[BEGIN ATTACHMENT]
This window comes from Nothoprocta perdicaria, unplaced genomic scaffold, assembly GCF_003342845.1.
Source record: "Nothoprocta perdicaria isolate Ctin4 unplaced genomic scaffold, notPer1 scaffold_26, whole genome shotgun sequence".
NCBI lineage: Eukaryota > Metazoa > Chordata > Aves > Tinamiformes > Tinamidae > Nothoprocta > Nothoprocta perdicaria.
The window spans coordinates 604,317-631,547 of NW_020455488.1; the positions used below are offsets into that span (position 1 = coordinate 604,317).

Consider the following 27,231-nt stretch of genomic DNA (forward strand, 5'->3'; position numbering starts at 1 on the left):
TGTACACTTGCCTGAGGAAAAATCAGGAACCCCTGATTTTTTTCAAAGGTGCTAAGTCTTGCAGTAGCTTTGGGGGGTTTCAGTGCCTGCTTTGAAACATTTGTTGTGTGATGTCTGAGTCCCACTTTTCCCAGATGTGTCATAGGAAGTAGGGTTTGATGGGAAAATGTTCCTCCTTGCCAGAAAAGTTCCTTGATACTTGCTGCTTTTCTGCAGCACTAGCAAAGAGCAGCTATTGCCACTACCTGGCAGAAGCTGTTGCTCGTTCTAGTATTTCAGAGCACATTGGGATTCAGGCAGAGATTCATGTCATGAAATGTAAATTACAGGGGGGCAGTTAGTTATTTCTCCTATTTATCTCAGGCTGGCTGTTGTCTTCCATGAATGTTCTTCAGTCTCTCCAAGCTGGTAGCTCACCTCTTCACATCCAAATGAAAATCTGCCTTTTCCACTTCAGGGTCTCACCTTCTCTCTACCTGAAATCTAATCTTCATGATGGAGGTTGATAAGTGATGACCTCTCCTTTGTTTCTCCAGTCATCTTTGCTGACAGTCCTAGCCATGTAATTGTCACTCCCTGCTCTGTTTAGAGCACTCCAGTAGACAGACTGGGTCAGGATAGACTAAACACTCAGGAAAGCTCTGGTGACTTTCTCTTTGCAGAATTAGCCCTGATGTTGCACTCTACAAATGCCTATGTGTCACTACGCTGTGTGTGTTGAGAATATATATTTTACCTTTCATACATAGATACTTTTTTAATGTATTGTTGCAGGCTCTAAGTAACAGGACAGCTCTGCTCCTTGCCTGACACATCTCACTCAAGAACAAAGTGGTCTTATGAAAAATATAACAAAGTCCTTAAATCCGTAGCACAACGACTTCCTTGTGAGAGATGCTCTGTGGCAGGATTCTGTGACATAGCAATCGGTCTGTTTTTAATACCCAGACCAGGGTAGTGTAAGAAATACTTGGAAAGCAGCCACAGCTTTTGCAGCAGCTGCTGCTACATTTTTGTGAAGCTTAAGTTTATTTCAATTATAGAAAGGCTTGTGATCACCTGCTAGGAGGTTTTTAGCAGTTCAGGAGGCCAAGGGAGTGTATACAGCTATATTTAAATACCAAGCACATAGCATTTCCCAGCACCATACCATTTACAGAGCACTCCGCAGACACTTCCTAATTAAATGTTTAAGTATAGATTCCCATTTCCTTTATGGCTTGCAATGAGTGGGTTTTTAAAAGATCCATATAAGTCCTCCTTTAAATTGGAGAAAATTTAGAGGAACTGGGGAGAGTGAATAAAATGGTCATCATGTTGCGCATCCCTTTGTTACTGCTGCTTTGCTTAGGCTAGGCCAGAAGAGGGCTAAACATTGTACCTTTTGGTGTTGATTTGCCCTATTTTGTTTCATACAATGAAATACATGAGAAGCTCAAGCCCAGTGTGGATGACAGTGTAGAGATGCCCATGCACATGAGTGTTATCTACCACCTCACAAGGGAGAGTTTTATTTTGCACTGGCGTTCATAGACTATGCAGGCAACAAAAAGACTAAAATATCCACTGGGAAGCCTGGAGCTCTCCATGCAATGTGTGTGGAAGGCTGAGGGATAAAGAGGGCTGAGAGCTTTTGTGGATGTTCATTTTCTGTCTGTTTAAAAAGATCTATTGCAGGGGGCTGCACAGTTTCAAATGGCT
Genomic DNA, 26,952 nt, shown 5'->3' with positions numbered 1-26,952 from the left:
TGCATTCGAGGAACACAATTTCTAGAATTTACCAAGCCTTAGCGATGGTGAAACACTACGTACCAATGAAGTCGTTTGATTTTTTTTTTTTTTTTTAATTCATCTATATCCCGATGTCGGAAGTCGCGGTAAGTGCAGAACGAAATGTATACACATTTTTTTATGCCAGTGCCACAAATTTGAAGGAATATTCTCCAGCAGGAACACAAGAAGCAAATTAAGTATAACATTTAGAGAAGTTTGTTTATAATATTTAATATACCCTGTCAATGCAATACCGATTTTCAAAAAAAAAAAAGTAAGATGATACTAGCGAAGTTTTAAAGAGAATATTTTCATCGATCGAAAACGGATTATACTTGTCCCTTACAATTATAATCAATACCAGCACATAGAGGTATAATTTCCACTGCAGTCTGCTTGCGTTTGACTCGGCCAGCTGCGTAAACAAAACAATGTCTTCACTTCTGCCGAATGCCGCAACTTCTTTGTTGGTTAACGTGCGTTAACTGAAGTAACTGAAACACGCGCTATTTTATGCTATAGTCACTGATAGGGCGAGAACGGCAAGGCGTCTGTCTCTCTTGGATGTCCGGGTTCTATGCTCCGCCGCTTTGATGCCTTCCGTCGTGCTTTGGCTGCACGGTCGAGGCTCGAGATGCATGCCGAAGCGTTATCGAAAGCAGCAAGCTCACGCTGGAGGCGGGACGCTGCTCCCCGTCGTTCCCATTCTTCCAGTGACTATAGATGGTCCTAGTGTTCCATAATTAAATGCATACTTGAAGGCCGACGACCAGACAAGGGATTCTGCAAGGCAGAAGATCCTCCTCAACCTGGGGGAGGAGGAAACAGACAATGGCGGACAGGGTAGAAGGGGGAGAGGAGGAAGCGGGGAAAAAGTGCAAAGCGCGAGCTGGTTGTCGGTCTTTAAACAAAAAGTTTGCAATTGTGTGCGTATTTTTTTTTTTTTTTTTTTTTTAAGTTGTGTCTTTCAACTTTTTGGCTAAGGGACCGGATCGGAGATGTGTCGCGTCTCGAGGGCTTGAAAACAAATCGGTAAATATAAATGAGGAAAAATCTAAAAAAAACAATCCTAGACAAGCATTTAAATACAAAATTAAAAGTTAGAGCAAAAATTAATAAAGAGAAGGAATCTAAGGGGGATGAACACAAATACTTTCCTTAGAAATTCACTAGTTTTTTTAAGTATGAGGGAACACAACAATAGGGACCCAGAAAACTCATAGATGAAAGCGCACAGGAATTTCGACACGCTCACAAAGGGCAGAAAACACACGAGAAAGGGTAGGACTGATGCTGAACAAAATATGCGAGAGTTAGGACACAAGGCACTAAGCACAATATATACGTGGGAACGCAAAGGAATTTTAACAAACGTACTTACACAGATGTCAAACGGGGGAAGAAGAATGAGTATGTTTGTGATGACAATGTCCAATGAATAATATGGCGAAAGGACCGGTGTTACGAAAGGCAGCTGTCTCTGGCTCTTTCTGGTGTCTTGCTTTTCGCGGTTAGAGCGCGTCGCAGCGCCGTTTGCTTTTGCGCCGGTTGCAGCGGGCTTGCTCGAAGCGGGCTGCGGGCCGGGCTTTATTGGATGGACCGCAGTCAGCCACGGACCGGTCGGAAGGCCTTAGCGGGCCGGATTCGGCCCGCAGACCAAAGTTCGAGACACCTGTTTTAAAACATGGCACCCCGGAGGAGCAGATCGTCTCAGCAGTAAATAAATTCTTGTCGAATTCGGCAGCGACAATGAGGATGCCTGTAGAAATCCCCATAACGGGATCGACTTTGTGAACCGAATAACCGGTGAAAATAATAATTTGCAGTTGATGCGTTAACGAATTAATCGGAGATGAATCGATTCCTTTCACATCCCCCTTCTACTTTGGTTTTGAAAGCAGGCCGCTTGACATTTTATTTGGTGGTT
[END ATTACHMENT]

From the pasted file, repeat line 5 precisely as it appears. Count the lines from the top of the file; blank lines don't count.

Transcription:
Consider the following 27,231-nt stretch of genomic DNA (forward strand, 5'->3'; position numbering starts at 1 on the left):